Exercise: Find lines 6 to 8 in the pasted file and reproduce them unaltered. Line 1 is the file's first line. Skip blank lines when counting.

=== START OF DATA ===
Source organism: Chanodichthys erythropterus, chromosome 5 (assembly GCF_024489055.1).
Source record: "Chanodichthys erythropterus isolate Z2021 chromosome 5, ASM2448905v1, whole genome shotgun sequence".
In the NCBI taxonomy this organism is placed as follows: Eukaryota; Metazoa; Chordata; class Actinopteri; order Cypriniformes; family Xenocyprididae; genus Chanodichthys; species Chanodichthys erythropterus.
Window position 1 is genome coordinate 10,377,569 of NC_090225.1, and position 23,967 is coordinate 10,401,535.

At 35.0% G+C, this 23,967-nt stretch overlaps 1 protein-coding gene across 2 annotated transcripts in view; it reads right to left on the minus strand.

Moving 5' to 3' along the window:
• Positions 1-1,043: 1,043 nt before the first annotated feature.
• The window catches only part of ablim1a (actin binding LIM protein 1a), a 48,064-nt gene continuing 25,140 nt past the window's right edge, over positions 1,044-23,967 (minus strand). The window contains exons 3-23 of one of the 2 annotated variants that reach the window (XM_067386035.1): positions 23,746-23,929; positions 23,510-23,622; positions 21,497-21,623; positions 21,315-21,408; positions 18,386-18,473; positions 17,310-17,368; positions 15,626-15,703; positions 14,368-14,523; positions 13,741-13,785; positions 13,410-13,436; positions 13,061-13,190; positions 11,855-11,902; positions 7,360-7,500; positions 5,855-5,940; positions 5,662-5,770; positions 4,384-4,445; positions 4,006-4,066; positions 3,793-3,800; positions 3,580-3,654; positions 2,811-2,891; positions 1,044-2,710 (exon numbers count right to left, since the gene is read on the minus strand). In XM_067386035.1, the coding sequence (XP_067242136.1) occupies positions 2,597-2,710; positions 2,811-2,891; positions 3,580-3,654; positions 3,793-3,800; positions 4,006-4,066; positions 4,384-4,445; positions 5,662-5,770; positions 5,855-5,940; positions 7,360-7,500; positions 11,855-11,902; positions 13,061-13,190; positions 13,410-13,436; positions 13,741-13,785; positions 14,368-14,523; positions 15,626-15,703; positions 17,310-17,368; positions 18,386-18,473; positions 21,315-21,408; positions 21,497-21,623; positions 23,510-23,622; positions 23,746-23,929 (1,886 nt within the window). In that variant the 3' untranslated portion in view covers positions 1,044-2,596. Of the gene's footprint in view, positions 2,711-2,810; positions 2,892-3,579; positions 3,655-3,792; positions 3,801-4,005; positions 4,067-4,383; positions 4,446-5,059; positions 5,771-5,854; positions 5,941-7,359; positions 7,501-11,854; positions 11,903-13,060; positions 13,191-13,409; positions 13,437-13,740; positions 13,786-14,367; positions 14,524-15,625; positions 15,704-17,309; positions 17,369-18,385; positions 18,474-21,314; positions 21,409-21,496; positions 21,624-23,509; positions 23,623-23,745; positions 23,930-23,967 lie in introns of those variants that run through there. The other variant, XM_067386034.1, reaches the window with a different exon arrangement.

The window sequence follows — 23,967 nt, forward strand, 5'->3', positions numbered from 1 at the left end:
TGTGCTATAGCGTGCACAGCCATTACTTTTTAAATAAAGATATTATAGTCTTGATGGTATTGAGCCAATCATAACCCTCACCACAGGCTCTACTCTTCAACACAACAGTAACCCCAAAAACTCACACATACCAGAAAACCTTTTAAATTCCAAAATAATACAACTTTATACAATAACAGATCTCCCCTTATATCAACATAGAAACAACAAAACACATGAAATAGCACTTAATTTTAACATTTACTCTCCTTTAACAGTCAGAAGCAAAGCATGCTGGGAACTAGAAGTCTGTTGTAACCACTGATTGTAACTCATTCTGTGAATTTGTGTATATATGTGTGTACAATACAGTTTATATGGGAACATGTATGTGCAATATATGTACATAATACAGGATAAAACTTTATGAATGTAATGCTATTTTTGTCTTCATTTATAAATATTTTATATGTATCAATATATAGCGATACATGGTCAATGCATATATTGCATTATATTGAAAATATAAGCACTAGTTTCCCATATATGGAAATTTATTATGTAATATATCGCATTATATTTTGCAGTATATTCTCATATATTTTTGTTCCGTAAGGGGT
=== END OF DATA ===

Moving 5' to 3' along the window:
• Positions 1-1,043: 1,043 nt before the first annotated feature.
• The window catches only part of ablim1a (actin binding LIM protein 1a), a 48,064-nt gene continuing 25,140 nt past the window's right edge, over positions 1,044-23,967 (minus strand). The window contains exons 3-23 of one of the 2 annotated variants that reach the window (XM_067386035.1): positions 23,746-23,929; positions 23,510-23,622; positions 21,497-21,623; positions 21,315-21,408; positions 18,386-18,473; positions 17,310-17,368; positions 15,626-15,703; positions 14,368-14,523; positions 13,741-13,785; positions 13,410-13,436; positions 13,061-13,190; positions 11,855-11,902; positions 7,360-7,500; positions 5,855-5,940; positions 5,662-5,770; positions 4,384-4,445; positions 4,006-4,066; positions 3,793-3,800; positions 3,580-3,654; positions 2,811-2,891; positions 1,044-2,710 (exon numbers count right to left, since the gene is read on the minus strand). In XM_067386035.1, the coding sequence (XP_067242136.1) occupies positions 2,597-2,710; positions 2,811-2,891; positions 3,580-3,654; positions 3,793-3,800; positions 4,006-4,066; positions 4,384-4,445; positions 5,662-5,770; positions 5,855-5,940; positions 7,360-7,500; positions 11,855-11,902; positions 13,061-13,190; positions 13,410-13,436; positions 13,741-13,785; positions 14,368-14,523; positions 15,626-15,703; positions 17,310-17,368; positions 18,386-18,473; positions 21,315-21,408; positions 21,497-21,623; positions 23,510-23,622; positions 23,746-23,929 (1,886 nt within the window). In that variant the 3' untranslated portion in view covers positions 1,044-2,596. Of the gene's footprint in view, positions 2,711-2,810; positions 2,892-3,579; positions 3,655-3,792; positions 3,801-4,005; positions 4,067-4,383; positions 4,446-5,059; positions 5,771-5,854; positions 5,941-7,359; positions 7,501-11,854; positions 11,903-13,060; positions 13,191-13,409; positions 13,437-13,740; positions 13,786-14,367; positions 14,524-15,625; positions 15,704-17,309; positions 17,369-18,385; positions 18,474-21,314; positions 21,409-21,496; positions 21,624-23,509; positions 23,623-23,745; positions 23,930-23,967 lie in introns of those variants that run through there. The other variant, XM_067386034.1, reaches the window with a different exon arrangement.